February 7, 2019; Providence Journal
The state of Rhode Island and XQ, a nonprofit formed and supported by mega-philanthropist Laurene Powell Jobs, the widow of Apple cofounder Steve Jobs, have partnered in an effort to transform the state’s public high schools. The partnership will bring five of the state’s schools grants of $500,000 and XQ’s ongoing technical assistance. In exchange, this gives the nonprofit a chance to implement its approach to “reimagine high school education in the United States” and “transform high school so every student succeeds.”
In a statement announcing the agreement, Governor Gina Raimondo said,
Rhode Island schools are doing some truly exciting work, with a record number of students taking advantage of advanced coursework, early college, and hands-on learning opportunities. XQ chose to do its first-ever statewide partnership with Rhode Island because they see tremendous potential here, and with their support and experience, we will be able to scale up best practices so that we can make high school more challenging, engaging, and relevant than ever before.
XQ was launched in 2015 as an extension of Jobs’ Emerson Project LLC to respond to a conclusion Jobs and her team had reached about the nation’s secondary schools: High schools are seen as failing their students, as measured by standardized test scores, because they “haven’t changed significantly…while the world has. Our education system is still nested in that century-old idea while students are shepherded through similar courses, preparing them for a time long since passed.”
Led by a former member of the Obama-era Department of Education team, XQ began by issuing an open call to “rethink and redesign the American high school.”
More than 10,000 people from all 50 states answered our call with unique ideas for innovative, student-centered high schools that prepare young people for tomorrow’s world. XQ has pledged more than $130 million to create Super Schools that make those visions a reality.
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Subsequently, XQ began making grants to individual schools to support their efforts to become model “super-schools.” The partnership with RI is XQ’s first attempt at transforming an entire state’s education system.
While seemingly collaborative, XQ’s approach is based upon seeking solutions for a problem they have defined toward an end result they have also defined. But what if their premises are wrong? Jack Schneider, assistant professor of education at the University of Massachusetts Lowell, and the director of research for the Massachusetts Consortium for Innovative Education Assessment raised this concern in comments reported by the Washington Post back in 2017.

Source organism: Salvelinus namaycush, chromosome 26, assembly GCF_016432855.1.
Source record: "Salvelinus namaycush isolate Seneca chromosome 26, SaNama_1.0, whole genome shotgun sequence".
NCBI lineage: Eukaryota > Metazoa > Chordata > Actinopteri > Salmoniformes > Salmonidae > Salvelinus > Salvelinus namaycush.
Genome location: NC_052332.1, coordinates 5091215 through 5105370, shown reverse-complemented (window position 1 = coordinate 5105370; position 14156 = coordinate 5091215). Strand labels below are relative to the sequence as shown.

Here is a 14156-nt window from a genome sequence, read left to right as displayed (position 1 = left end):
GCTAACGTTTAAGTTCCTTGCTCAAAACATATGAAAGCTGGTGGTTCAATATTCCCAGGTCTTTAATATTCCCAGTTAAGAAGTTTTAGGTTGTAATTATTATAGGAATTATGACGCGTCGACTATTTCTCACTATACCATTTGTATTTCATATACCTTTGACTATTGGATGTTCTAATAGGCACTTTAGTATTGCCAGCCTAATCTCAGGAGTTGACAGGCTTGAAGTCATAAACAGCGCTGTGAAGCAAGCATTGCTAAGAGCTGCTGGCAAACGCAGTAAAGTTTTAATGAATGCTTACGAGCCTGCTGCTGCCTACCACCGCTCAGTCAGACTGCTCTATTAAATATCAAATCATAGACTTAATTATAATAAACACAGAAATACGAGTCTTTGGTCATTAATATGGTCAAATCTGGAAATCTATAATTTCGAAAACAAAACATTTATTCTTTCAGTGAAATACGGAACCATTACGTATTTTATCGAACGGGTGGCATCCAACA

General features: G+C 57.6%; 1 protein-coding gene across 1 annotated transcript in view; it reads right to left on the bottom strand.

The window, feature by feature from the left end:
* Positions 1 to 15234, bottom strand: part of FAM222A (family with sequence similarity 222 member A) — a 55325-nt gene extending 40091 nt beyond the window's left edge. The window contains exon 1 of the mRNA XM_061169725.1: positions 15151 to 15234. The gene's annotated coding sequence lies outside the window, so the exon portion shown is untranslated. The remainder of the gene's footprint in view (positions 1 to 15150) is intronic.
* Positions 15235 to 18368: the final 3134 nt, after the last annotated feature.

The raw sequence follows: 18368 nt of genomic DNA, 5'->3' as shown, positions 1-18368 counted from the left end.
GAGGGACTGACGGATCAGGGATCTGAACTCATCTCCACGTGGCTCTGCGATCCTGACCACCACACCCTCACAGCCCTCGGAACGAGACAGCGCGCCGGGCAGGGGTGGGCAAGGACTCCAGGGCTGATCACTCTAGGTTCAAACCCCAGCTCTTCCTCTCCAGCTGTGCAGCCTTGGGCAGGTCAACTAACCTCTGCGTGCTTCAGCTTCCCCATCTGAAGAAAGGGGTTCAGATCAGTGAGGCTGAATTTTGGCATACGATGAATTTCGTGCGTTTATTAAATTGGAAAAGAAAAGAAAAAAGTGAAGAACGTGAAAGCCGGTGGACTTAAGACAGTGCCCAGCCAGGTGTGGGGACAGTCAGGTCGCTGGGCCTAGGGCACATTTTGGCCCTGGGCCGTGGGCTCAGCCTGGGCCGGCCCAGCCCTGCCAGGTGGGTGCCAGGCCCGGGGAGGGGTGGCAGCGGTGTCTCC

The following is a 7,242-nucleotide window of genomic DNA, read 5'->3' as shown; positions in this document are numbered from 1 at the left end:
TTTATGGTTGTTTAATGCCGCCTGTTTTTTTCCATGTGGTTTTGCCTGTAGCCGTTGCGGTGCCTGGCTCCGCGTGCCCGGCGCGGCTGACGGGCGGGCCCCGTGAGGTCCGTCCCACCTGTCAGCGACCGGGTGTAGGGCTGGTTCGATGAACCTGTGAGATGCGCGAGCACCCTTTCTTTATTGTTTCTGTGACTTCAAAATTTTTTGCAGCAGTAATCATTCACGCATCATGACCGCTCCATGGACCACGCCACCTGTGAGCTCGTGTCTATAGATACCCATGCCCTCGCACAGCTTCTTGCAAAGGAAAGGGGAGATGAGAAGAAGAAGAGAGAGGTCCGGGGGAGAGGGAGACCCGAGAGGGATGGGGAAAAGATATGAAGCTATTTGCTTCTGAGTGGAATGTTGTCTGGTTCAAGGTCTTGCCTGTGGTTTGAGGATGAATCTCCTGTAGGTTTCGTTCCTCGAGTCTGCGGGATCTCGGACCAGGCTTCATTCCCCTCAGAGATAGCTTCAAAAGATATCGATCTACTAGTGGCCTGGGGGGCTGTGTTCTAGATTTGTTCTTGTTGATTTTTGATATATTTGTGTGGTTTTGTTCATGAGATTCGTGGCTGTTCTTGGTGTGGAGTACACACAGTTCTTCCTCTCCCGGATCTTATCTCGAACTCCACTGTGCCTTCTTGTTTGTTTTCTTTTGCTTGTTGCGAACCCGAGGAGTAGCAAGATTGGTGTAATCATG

“Americans continue to support the broader purpose of education,” Schneider said. “That’s why students have always done far more in school than train for work.…Our students don’t spend their days building cars and designing phones. Instead, they’re developing their full human potential, across a wide range of activities.”
And America’s schools have changed significantly over the past decades. As Schneider noted, “Encouraging such tinkering is a fine use of philanthropic dollars. But that isn’t what the XQ project is promoting. Instead, it is publicizing a historically uninformed message that today’s technologies demand something new of us as human beings and that our unchanging high schools are failing at the task.”
XQ’s resources allow it to proceed on this shaky foundation. Accountable only to their own judgment, XQ can dangle large grants as inducements for individual schools, and even entire states, to follow their game plan. While they may strike gold, they may also strike out.
NPQ has followed how other mega-philanthropists have used their great wealth to impose their desired approaches toward fixing the nation’s education systems. A prime example can be found in the Gates Foundation’s several efforts to solve the nation’s educational problems. Each was well financed, each proved unsuccessful, and each left the funder unscathed—but not so the schools and students who had been their guinea pigs.
Hopefully, XQ’s work will prove more fruitful and the schools in RI will see only the benefit of this partnership. But with control kept by the funder, will support go to those solutions that schools may know they need that do not fit XQ’s definition of the problem? Or will the answers be shaped by the power of Big Money? The test of how well a nonprofit like XQ meets its obligation to the public good lies in how they will face that challenge.—Martin Levine